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## Zombie game wave difficulty progression

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### #1KazenoZ  Members

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Posted 15 July 2012 - 11:43 AM

Hello,

Well, here's an interesting theoratical question.
I'm making a zombie game in Unity for school's finals projects, and I just started work on the wave manager script.
Everything is going fantastically so far, but I was just wondering, since I couldn't find any articles anywhere online, how exactly do games typically plan their difficulty progression? How should I construct the formula to decide how many spawns should be on every wave?

I could always go with a simple straightforward calculation of something like waveSpawns = wave*4, but that just doesn't seem right at all.
I want to know what methods are usually used in zombie games, or even just any other game that uses similiar difficulty progression logic.

Thanks alot for any input.

### #2diegzumillo  Members

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Posted 15 July 2012 - 05:57 PM

Tough question. If you know where to look, I'm sure there's a million articles, with theory and formulas, but in the end it all comes down to extensive testing. My suggestion is to pick a curve, say, an exponential plus a sine:

Difficulty(t) = a * exp( b * t + c ) + d * sin( e * t )

Where t is time and a, b, c, d and e are constants to be defined. Find the best values for a, b, c, d and e by play testing the hell out of it. And if necessary, don't be afraid to override the equation at certain parts of the game, if it's not working very well there.

If you're curious, I came up with that curve because similar shapes come up when I google search for "difficulty curve games". They all look like some exponential with local peaks and valleys, so I made this thing up. I've plotted it with a few values here at fooplot.com, click here.

How to translate that into something usable in your game is up to you, as it depends on what you're doing. Sounds like you're going for a tower defense thing (the term "wave" gave it away). Besides the number of enemies in each wave, it can be tricky to translate difficulty into something more solid, because enemies can be 'different' and the difficulty associated with each class would depend on the way the player is preparing (or not preparing), so good luck with that!

### #3Mussi  GDNet+

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Posted 15 July 2012 - 06:18 PM

It mostly comes down to play testing, once you have an idea of what difficulty requires what spawn count you can try to do some curve fitting. I guess the hardest part is finding the appropriate group of people, for the play tests, that represent your target audience.

Edited by Mussi, 15 July 2012 - 06:19 PM.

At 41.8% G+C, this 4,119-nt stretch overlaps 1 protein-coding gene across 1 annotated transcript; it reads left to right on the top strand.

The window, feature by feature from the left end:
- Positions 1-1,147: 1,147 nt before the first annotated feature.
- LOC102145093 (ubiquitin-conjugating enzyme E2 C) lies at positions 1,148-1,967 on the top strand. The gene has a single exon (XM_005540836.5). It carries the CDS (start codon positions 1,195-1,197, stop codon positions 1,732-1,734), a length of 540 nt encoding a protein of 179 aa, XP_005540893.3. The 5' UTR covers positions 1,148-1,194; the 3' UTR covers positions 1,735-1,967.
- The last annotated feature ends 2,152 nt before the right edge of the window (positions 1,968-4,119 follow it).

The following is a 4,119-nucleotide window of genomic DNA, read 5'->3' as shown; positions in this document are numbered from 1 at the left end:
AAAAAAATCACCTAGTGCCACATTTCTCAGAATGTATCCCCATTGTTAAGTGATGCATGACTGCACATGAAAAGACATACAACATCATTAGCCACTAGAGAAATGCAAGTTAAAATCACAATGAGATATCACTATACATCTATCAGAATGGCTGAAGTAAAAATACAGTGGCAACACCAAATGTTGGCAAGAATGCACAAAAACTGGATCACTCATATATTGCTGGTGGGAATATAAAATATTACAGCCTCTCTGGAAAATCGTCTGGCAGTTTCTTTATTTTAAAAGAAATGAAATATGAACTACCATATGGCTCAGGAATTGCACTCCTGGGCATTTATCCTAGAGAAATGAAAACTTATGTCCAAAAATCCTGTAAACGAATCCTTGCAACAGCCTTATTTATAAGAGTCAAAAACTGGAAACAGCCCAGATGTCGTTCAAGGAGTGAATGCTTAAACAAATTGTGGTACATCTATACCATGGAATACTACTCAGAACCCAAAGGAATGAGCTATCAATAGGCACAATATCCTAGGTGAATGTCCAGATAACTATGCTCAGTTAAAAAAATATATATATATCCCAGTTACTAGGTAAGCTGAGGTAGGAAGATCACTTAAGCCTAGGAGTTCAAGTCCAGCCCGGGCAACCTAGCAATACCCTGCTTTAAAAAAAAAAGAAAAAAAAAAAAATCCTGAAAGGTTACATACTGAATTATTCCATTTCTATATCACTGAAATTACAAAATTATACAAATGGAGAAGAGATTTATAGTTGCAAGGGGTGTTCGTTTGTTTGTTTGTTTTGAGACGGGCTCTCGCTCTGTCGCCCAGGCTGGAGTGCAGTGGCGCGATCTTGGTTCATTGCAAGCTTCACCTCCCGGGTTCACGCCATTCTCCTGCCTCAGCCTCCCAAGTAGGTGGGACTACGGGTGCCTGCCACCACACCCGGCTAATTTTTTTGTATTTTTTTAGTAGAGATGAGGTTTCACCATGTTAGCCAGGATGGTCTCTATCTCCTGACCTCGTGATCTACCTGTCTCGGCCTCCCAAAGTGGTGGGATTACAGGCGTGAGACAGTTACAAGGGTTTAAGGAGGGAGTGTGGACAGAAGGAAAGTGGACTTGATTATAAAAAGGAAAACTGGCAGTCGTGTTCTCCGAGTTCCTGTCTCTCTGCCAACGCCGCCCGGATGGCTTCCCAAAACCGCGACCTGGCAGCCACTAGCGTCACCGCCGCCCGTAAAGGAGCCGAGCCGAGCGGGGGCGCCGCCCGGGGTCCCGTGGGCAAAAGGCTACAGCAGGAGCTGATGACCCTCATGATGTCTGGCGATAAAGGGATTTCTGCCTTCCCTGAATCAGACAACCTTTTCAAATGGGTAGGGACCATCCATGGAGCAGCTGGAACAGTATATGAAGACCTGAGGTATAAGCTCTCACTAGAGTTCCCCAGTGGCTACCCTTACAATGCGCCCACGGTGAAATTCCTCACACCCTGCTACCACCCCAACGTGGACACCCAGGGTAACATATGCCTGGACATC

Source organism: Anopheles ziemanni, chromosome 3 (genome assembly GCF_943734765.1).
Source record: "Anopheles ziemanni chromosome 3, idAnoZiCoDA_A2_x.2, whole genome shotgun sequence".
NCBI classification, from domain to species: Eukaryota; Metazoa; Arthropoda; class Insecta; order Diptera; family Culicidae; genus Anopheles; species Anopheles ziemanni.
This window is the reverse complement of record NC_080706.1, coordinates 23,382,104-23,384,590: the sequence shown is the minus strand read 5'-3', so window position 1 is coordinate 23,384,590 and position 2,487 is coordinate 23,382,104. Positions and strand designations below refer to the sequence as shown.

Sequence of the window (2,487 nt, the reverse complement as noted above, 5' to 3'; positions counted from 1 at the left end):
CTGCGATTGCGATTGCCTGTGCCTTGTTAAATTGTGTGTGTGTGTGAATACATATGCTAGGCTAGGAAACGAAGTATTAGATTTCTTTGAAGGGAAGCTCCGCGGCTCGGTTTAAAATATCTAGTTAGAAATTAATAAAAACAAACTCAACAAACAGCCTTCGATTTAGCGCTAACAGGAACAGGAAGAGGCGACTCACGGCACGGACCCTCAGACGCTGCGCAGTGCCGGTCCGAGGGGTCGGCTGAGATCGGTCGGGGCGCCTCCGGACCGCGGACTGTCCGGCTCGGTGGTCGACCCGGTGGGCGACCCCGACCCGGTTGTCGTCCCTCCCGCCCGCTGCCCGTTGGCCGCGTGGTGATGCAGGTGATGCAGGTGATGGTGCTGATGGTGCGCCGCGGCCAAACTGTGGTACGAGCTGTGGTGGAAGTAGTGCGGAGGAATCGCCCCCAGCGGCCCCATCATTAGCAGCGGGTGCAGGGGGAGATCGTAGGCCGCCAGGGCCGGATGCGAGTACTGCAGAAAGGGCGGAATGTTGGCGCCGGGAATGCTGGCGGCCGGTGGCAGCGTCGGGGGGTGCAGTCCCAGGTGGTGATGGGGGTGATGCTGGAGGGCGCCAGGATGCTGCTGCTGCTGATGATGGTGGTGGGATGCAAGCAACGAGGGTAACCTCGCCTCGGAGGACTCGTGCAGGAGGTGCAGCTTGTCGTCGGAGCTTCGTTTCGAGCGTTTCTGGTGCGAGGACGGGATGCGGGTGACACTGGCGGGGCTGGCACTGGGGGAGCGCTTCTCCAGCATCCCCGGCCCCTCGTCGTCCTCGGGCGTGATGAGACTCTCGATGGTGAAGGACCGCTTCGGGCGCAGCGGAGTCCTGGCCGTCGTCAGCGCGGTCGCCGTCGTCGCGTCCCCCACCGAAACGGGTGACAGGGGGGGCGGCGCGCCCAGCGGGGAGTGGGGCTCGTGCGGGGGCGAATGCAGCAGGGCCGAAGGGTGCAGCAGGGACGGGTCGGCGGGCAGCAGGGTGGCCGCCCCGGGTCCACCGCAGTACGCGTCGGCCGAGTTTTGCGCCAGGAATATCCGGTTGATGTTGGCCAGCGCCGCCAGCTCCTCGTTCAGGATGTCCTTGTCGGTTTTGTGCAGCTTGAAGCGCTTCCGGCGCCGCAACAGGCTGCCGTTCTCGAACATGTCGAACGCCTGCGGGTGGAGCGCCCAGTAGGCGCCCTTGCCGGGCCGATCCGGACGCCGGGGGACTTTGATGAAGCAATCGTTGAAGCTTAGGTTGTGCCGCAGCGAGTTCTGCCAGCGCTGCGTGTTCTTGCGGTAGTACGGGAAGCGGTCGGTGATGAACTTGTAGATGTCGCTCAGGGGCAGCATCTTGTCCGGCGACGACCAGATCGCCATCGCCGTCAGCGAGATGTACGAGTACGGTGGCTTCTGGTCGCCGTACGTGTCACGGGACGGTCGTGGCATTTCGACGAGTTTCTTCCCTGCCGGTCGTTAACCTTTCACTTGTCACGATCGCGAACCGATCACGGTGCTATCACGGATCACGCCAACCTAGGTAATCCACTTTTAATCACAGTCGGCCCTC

### #4MaxDZ8  Members

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Posted 16 July 2012 - 12:52 AM

Personally I'd just make it as in most tower defense games: fixed waves by design and more and more playtesting.

Previously "Krohm"

### #5doeme  Members

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Posted 16 July 2012 - 04:44 AM

How should I construct the formula to decide how many spawns should be on every wave?

Having more than one aspect to vary the difficulty enhances the feeling that the difficulty rises non-linear even if you have quite linear formulas in the background. I once did a very simple tower-defence game where instead of just using the number of enemies spawned I also increased their speed and toughness as well as the spawn speed. The first wave started off with all values set to 1 and then I began to increase a random stat every new wave. This had the effect, that even a wave with few enemies could be quite hard to beat and that it didn't feel like the AI was just beating you by increasing the number of enemies. Of course this was far from balanced and it might be a good idea to weight the values somehow, but as Mussi wrote, in the end finding the perfect balance is a matter of testing.

### #6KazenoZ  Members

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Posted 16 July 2012 - 10:59 AM

Right, so playtesting it is then.
A little too early in development for that, but I'll keep it in mind.
Thanks alot all of you(Upvoted everyone) =)

By the way, though, the game is a traditional zombie survival game, not a tower defense. I'm mainly using CoD Zombies as reference.

### #7JimC1664  Members

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Posted 16 July 2012 - 02:40 PM

You should be careful not to make too hard; while play-testing, keep in mind that through extensive testing you'll get rather good at your game. Easy for you won't be as easy for mister Joe Bloggs, coercing randomers to playtest for you could be a good idea.

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